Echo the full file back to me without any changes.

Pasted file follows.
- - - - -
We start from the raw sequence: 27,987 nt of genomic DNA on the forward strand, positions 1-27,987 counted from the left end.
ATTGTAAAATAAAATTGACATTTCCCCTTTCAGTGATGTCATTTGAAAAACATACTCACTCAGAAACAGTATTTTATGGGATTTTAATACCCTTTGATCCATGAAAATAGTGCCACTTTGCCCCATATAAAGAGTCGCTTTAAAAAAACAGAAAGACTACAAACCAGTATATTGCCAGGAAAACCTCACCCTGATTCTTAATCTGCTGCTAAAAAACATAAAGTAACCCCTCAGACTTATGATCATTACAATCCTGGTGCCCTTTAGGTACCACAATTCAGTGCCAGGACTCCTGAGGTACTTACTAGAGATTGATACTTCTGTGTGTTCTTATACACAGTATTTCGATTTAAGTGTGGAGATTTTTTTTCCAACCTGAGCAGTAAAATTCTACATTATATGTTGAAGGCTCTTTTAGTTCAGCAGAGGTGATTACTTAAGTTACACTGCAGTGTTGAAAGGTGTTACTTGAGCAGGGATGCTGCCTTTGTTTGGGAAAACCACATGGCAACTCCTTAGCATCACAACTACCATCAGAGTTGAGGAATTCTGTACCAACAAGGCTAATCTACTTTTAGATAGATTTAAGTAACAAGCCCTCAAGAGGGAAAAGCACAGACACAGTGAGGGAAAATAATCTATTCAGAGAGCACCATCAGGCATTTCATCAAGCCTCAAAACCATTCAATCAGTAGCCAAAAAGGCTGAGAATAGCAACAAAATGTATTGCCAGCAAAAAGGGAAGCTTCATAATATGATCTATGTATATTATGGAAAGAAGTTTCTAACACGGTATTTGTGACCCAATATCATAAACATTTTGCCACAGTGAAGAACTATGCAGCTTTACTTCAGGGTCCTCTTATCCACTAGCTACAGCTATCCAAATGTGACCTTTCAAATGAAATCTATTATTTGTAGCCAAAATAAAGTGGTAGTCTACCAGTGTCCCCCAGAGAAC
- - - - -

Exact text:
We start from the raw sequence: 27,987 nt of genomic DNA on the forward strand, positions 1-27,987 counted from the left end.
ATTGTAAAATAAAATTGACATTTCCCCTTTCAGTGATGTCATTTGAAAAACATACTCACTCAGAAACAGTATTTTATGGGATTTTAATACCCTTTGATCCATGAAAATAGTGCCACTTTGCCCCATATAAAGAGTCGCTTTAAAAAAACAGAAAGACTACAAACCAGTATATTGCCAGGAAAACCTCACCCTGATTCTTAATCTGCTGCTAAAAAACATAAAGTAACCCCTCAGACTTATGATCATTACAATCCTGGTGCCCTTTAGGTACCACAATTCAGTGCCAGGACTCCTGAGGTACTTACTAGAGATTGATACTTCTGTGTGTTCTTATACACAGTATTTCGATTTAAGTGTGGAGATTTTTTTTCCAACCTGAGCAGTAAAATTCTACATTATATGTTGAAGGCTCTTTTAGTTCAGCAGAGGTGATTACTTAAGTTACACTGCAGTGTTGAAAGGTGTTACTTGAGCAGGGATGCTGCCTTTGTTTGGGAAAACCACATGGCAACTCCTTAGCATCACAACTACCATCAGAGTTGAGGAATTCTGTACCAACAAGGCTAATCTACTTTTAGATAGATTTAAGTAACAAGCCCTCAAGAGGGAAAAGCACAGACACAGTGAGGGAAAATAATCTATTCAGAGAGCACCATCAGGCATTTCATCAAGCCTCAAAACCATTCAATCAGTAGCCAAAAAGGCTGAGAATAGCAACAAAATGTATTGCCAGCAAAAAGGGAAGCTTCATAATATGATCTATGTATATTATGGAAAGAAGTTTCTAACACGGTATTTGTGACCCAATATCATAAACATTTTGCCACAGTGAAGAACTATGCAGCTTTACTTCAGGGTCCTCTTATCCACTAGCTACAGCTATCCAAATGTGACCTTTCAAATGAAATCTATTATTTGTAGCCAAAATAAAGTGGTAGTCTACCAGTGTCCCCCAGAGAAC